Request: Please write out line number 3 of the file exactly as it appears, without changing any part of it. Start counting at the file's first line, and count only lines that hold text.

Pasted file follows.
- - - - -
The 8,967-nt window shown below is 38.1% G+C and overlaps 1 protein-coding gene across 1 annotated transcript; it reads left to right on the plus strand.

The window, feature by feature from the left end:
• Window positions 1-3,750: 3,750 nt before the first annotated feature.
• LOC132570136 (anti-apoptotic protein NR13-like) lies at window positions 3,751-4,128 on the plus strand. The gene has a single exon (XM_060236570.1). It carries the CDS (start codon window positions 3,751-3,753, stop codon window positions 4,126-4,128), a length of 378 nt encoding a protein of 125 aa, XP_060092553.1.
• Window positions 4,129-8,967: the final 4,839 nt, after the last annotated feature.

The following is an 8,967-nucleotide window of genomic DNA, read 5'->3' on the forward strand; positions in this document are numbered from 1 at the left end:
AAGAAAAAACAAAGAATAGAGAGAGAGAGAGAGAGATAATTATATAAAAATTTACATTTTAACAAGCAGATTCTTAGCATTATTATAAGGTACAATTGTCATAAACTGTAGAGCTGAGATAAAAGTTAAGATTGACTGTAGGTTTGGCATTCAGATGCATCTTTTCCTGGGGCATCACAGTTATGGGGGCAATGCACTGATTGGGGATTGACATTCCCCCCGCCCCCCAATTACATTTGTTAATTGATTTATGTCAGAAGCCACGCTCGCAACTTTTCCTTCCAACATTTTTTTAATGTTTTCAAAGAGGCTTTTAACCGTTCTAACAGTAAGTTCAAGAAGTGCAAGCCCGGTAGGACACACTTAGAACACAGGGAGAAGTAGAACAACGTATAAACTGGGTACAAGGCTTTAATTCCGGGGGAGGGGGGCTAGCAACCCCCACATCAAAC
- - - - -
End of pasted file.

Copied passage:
• Window positions 1-3,750: 3,750 nt before the first annotated feature.